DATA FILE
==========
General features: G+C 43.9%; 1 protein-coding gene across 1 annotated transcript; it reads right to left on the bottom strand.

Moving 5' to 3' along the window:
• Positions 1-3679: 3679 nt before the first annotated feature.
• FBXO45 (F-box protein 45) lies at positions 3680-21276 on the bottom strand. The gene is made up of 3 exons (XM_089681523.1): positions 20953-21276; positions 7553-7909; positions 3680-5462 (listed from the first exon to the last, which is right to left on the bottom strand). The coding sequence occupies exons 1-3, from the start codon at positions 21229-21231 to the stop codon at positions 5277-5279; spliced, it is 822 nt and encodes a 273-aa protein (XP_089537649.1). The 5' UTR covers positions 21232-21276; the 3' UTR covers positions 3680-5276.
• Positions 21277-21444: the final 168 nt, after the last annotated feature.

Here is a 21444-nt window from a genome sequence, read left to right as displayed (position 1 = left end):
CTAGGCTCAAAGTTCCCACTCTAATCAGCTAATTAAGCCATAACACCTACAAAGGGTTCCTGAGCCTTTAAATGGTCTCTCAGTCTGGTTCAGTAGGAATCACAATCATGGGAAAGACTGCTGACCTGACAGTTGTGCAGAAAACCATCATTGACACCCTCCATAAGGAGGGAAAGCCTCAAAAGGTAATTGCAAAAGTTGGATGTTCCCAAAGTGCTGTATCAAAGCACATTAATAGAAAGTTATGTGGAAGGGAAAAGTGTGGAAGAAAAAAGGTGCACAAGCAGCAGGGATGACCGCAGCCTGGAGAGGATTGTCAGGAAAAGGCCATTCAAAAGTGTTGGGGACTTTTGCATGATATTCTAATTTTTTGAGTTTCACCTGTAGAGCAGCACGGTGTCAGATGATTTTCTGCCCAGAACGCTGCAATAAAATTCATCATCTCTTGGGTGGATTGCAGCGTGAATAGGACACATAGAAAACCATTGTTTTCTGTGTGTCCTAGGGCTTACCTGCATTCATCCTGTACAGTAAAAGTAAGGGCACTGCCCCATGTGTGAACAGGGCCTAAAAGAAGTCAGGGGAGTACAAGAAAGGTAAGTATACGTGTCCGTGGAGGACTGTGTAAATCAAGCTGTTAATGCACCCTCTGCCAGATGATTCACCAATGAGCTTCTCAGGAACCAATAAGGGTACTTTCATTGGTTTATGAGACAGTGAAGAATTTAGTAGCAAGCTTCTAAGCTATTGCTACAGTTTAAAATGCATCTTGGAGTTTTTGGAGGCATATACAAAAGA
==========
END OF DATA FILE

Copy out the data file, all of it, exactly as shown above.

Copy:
General features: G+C 43.9%; 1 protein-coding gene across 1 annotated transcript; it reads right to left on the bottom strand.

Moving 5' to 3' along the window:
• Positions 1-3679: 3679 nt before the first annotated feature.
• FBXO45 (F-box protein 45) lies at positions 3680-21276 on the bottom strand. The gene is made up of 3 exons (XM_089681523.1): positions 20953-21276; positions 7553-7909; positions 3680-5462 (listed from the first exon to the last, which is right to left on the bottom strand). The coding sequence occupies exons 1-3, from the start codon at positions 21229-21231 to the stop codon at positions 5277-5279; spliced, it is 822 nt and encodes a 273-aa protein (XP_089537649.1). The 5' UTR covers positions 21232-21276; the 3' UTR covers positions 3680-5276.
• Positions 21277-21444: the final 168 nt, after the last annotated feature.

Here is a 21444-nt window from a genome sequence, read left to right as displayed (position 1 = left end):
CTAGGCTCAAAGTTCCCACTCTAATCAGCTAATTAAGCCATAACACCTACAAAGGGTTCCTGAGCCTTTAAATGGTCTCTCAGTCTGGTTCAGTAGGAATCACAATCATGGGAAAGACTGCTGACCTGACAGTTGTGCAGAAAACCATCATTGACACCCTCCATAAGGAGGGAAAGCCTCAAAAGGTAATTGCAAAAGTTGGATGTTCCCAAAGTGCTGTATCAAAGCACATTAATAGAAAGTTATGTGGAAGGGAAAAGTGTGGAAGAAAAAAGGTGCACAAGCAGCAGGGATGACCGCAGCCTGGAGAGGATTGTCAGGAAAAGGCCATTCAAAAGTGTTGGGGACTTTTGCATGATATTCTAATTTTTTGAGTTTCACCTGTAGAGCAGCACGGTGTCAGATGATTTTCTGCCCAGAACGCTGCAATAAAATTCATCATCTCTTGGGTGGATTGCAGCGTGAATAGGACACATAGAAAACCATTGTTTTCTGTGTGTCCTAGGGCTTACCTGCATTCATCCTGTACAGTAAAAGTAAGGGCACTGCCCCATGTGTGAACAGGGCCTAAAAGAAGTCAGGGGAGTACAAGAAAGGTAAGTATACGTGTCCGTGGAGGACTGTGTAAATCAAGCTGTTAATGCACCCTCTGCCAGATGATTCACCAATGAGCTTCTCAGGAACCAATAAGGGTACTTTCATTGGTTTATGAGACAGTGAAGAATTTAGTAGCAAGCTTCTAAGCTATTGCTACAGTTTAAAATGCATCTTGGAGTTTTTGGAGGCATATACAAAAGA